Brit milah, or in short “bris,” is the circumcision ceremony we perform on eight-day old babies. Circumcising the baby on the eighth day is so important that this ritual may be performed even on Shabbat and Yom Kippur, if necessary. Only if the baby’s life is in jeopardy, for example due to illness, may the time of the bris be changed. The bris, which started as a covenant between Abraham and God, ties the new-born eternally with God. It is customary to have the bris ceremony in front of family and friends and to have a festive meal.
Before the actual circumcision, the baby is given a pacifier or cotton pad dipped in a wine-filled Kiddush cup, in order to numb the ensuing pain. Additionally, a big part of the bris is reciting a prayer and naming the baby in front of family and friends for the first time. Since the naming of the baby is such an important part of the bris, a popular gift that guests like to bring is a Hebrew birth plate.
There are several types of Hebrew birth plates, such as wood, sterling silver, stained glass and more. If you wish to get a Hebrew birth plate, and you have a lot of money to invest, you can purchase a gold birth plate on which you can have different details you want engraved. If you are artistic and you want to add a more personal and sentimental value to your new nephew, brother or cousin’s birth plate, you can make one yourself! A lot of people, rather than buying a traditional sterling silver or painted wood Hebrew plate, embroider the baby’s name on a piece of velvet or silk and then frame it. In addition to the baby’s Hebrew name, there are a number of things that you can embroider on a birth plate, such as his English name, his Hebrew date of birth date, and holy passages. There are many passages from the Bible that are appropriate for the occasion, such “And I will establish My covenant between Me and thee,” which goes back to the original circumcision covenant God made with Abraham.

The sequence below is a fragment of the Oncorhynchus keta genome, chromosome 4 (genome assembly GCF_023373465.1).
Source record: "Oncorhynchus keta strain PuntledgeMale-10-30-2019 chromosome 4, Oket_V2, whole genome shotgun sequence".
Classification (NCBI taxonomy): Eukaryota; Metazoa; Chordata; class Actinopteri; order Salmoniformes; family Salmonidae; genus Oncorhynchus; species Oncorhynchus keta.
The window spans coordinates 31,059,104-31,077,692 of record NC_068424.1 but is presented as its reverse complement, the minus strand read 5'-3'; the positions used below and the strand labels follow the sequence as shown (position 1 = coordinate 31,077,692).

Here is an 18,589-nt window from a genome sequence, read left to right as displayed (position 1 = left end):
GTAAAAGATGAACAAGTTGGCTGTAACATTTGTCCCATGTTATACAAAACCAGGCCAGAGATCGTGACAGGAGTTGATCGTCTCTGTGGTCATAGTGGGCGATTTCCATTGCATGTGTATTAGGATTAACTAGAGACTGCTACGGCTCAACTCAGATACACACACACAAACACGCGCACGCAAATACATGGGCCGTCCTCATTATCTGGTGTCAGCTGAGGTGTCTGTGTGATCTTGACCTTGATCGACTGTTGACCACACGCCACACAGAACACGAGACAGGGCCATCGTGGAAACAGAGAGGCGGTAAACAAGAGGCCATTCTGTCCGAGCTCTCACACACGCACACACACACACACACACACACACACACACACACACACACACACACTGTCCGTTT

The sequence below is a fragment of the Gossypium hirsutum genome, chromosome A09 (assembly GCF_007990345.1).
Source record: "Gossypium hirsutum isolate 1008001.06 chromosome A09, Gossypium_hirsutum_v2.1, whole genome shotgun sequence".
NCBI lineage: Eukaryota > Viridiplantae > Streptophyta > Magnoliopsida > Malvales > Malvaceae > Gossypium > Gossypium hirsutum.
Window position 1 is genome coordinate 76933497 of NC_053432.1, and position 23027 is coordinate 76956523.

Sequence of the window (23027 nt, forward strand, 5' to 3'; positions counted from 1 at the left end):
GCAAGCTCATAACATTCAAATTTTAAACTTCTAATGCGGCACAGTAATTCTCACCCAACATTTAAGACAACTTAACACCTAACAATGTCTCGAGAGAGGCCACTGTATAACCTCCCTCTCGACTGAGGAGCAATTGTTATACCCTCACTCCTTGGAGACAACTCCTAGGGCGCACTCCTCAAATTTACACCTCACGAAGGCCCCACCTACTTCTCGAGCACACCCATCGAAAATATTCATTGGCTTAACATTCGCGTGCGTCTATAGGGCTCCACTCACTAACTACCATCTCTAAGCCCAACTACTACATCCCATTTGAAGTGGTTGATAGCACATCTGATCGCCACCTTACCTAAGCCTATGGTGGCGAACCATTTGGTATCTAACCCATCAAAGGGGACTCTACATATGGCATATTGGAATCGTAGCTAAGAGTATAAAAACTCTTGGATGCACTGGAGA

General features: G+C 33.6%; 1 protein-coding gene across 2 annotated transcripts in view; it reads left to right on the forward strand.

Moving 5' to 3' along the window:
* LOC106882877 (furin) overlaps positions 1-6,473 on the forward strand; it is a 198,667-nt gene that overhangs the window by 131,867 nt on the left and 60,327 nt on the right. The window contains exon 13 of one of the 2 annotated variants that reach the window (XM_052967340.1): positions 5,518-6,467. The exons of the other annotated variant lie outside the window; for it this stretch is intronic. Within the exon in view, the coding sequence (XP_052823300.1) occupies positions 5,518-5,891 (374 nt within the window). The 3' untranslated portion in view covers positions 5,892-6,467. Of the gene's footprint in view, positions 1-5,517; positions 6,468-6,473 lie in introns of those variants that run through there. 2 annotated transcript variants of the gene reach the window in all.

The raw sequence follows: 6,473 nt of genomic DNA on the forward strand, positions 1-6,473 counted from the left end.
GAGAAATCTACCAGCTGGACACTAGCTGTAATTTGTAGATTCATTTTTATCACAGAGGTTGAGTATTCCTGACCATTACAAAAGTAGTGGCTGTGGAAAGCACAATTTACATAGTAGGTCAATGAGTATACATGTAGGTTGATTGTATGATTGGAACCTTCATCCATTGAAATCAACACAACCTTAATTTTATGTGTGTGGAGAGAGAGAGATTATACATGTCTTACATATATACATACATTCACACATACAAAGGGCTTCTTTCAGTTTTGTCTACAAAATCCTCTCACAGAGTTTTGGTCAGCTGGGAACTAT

Another popular gift is a bris pillow. There are beautiful bris pillows on which you can embroider anything you want, usually the same things that apply to the Hebrew birth plate. A bris pillow sham can be made of anything, such as linen, silk and more, and their main advantage is that they can eventually be also framed, which will preserve them for many years. This will enable the pillow to one day become a family heirloom, which will surely be appreciated by the baby when he is old enough.